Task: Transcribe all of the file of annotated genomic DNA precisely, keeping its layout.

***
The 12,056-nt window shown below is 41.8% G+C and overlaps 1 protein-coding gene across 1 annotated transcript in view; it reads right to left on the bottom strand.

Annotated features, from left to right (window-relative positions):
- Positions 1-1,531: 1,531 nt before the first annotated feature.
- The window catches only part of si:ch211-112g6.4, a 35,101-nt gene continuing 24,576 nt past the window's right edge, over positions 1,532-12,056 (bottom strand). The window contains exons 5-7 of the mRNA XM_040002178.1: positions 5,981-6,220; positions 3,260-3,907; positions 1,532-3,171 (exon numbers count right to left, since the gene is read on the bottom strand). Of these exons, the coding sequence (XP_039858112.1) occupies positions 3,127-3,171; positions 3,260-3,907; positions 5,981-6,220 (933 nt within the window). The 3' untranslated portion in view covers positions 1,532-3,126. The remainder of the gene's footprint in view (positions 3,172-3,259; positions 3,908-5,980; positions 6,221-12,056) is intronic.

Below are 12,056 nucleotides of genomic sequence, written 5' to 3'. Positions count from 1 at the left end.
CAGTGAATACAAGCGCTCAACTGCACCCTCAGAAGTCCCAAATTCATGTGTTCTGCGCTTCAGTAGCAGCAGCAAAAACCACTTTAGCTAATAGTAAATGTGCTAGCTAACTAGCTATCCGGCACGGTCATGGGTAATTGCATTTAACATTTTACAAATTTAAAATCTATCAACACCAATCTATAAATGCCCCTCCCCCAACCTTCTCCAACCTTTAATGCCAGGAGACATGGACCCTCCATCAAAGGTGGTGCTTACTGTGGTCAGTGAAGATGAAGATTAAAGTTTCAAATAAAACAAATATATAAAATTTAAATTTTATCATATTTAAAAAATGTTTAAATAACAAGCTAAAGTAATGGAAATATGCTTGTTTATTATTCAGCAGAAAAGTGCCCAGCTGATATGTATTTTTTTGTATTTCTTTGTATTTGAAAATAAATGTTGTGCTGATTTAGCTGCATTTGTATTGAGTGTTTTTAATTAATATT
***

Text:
The 12,056-nt window shown below is 41.8% G+C and overlaps 1 protein-coding gene across 1 annotated transcript in view; it reads right to left on the bottom strand.

Annotated features, from left to right (window-relative positions):
- Positions 1-1,531: 1,531 nt before the first annotated feature.
- The window catches only part of si:ch211-112g6.4, a 35,101-nt gene continuing 24,576 nt past the window's right edge, over positions 1,532-12,056 (bottom strand). The window contains exons 5-7 of the mRNA XM_040002178.1: positions 5,981-6,220; positions 3,260-3,907; positions 1,532-3,171 (exon numbers count right to left, since the gene is read on the bottom strand). Of these exons, the coding sequence (XP_039858112.1) occupies positions 3,127-3,171; positions 3,260-3,907; positions 5,981-6,220 (933 nt within the window). The 3' untranslated portion in view covers positions 1,532-3,126. The remainder of the gene's footprint in view (positions 3,172-3,259; positions 3,908-5,980; positions 6,221-12,056) is intronic.

Below are 12,056 nucleotides of genomic sequence, written 5' to 3'. Positions count from 1 at the left end.
CAGTGAATACAAGCGCTCAACTGCACCCTCAGAAGTCCCAAATTCATGTGTTCTGCGCTTCAGTAGCAGCAGCAAAAACCACTTTAGCTAATAGTAAATGTGCTAGCTAACTAGCTATCCGGCACGGTCATGGGTAATTGCATTTAACATTTTACAAATTTAAAATCTATCAACACCAATCTATAAATGCCCCTCCCCCAACCTTCTCCAACCTTTAATGCCAGGAGACATGGACCCTCCATCAAAGGTGGTGCTTACTGTGGTCAGTGAAGATGAAGATTAAAGTTTCAAATAAAACAAATATATAAAATTTAAATTTTATCATATTTAAAAAATGTTTAAATAACAAGCTAAAGTAATGGAAATATGCTTGTTTATTATTCAGCAGAAAAGTGCCCAGCTGATATGTATTTTTTTGTATTTCTTTGTATTTGAAAATAAATGTTGTGCTGATTTAGCTGCATTTGTATTGAGTGTTTTTAATTAATATT